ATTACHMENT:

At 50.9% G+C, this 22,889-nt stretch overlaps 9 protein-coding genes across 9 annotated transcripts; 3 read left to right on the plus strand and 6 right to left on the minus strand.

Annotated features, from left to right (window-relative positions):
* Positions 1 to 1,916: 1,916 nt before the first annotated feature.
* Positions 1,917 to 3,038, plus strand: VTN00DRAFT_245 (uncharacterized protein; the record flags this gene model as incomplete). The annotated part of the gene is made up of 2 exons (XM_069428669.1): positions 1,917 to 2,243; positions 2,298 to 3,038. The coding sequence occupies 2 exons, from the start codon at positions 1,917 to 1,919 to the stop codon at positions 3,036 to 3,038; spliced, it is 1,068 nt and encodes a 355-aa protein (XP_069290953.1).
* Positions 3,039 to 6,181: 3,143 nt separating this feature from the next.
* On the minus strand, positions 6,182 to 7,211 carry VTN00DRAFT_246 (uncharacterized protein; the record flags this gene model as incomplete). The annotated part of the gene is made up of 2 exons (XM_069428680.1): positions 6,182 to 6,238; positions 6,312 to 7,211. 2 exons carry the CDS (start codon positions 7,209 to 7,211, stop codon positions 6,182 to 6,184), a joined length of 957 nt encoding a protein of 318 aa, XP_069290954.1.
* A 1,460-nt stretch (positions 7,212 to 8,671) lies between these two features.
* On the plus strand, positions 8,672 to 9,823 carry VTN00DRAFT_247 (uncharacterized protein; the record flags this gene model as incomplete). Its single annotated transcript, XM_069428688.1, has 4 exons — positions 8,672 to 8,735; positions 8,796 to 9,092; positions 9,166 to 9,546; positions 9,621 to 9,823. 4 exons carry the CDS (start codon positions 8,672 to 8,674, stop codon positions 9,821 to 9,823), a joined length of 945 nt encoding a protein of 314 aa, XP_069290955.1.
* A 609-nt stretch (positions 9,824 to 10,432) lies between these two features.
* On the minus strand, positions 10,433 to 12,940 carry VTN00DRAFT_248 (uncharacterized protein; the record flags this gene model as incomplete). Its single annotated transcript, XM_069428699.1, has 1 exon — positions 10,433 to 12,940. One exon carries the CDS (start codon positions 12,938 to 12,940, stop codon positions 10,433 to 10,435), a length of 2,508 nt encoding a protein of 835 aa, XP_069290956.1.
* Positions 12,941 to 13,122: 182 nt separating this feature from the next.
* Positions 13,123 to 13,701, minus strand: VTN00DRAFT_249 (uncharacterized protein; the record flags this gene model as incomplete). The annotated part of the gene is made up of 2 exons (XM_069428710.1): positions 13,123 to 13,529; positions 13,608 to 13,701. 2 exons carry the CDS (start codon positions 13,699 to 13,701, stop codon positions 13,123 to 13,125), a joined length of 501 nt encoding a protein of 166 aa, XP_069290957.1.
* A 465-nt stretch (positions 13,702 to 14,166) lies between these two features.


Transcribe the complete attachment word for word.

At 50.9% G+C, this 22,889-nt stretch overlaps 9 protein-coding genes across 9 annotated transcripts; 3 read left to right on the plus strand and 6 right to left on the minus strand.

Annotated features, from left to right (window-relative positions):
* Positions 1 to 1,916: 1,916 nt before the first annotated feature.
* Positions 1,917 to 3,038, plus strand: VTN00DRAFT_245 (uncharacterized protein; the record flags this gene model as incomplete). The annotated part of the gene is made up of 2 exons (XM_069428669.1): positions 1,917 to 2,243; positions 2,298 to 3,038. The coding sequence occupies 2 exons, from the start codon at positions 1,917 to 1,919 to the stop codon at positions 3,036 to 3,038; spliced, it is 1,068 nt and encodes a 355-aa protein (XP_069290953.1).
* Positions 3,039 to 6,181: 3,143 nt separating this feature from the next.
* On the minus strand, positions 6,182 to 7,211 carry VTN00DRAFT_246 (uncharacterized protein; the record flags this gene model as incomplete). The annotated part of the gene is made up of 2 exons (XM_069428680.1): positions 6,182 to 6,238; positions 6,312 to 7,211. 2 exons carry the CDS (start codon positions 7,209 to 7,211, stop codon positions 6,182 to 6,184), a joined length of 957 nt encoding a protein of 318 aa, XP_069290954.1.
* A 1,460-nt stretch (positions 7,212 to 8,671) lies between these two features.
* On the plus strand, positions 8,672 to 9,823 carry VTN00DRAFT_247 (uncharacterized protein; the record flags this gene model as incomplete). Its single annotated transcript, XM_069428688.1, has 4 exons — positions 8,672 to 8,735; positions 8,796 to 9,092; positions 9,166 to 9,546; positions 9,621 to 9,823. 4 exons carry the CDS (start codon positions 8,672 to 8,674, stop codon positions 9,821 to 9,823), a joined length of 945 nt encoding a protein of 314 aa, XP_069290955.1.
* A 609-nt stretch (positions 9,824 to 10,432) lies between these two features.
* On the minus strand, positions 10,433 to 12,940 carry VTN00DRAFT_248 (uncharacterized protein; the record flags this gene model as incomplete). Its single annotated transcript, XM_069428699.1, has 1 exon — positions 10,433 to 12,940. One exon carries the CDS (start codon positions 12,938 to 12,940, stop codon positions 10,433 to 10,435), a length of 2,508 nt encoding a protein of 835 aa, XP_069290956.1.
* Positions 12,941 to 13,122: 182 nt separating this feature from the next.
* Positions 13,123 to 13,701, minus strand: VTN00DRAFT_249 (uncharacterized protein; the record flags this gene model as incomplete). The annotated part of the gene is made up of 2 exons (XM_069428710.1): positions 13,123 to 13,529; positions 13,608 to 13,701. 2 exons carry the CDS (start codon positions 13,699 to 13,701, stop codon positions 13,123 to 13,125), a joined length of 501 nt encoding a protein of 166 aa, XP_069290957.1.
* A 465-nt stretch (positions 13,702 to 14,166) lies between these two features.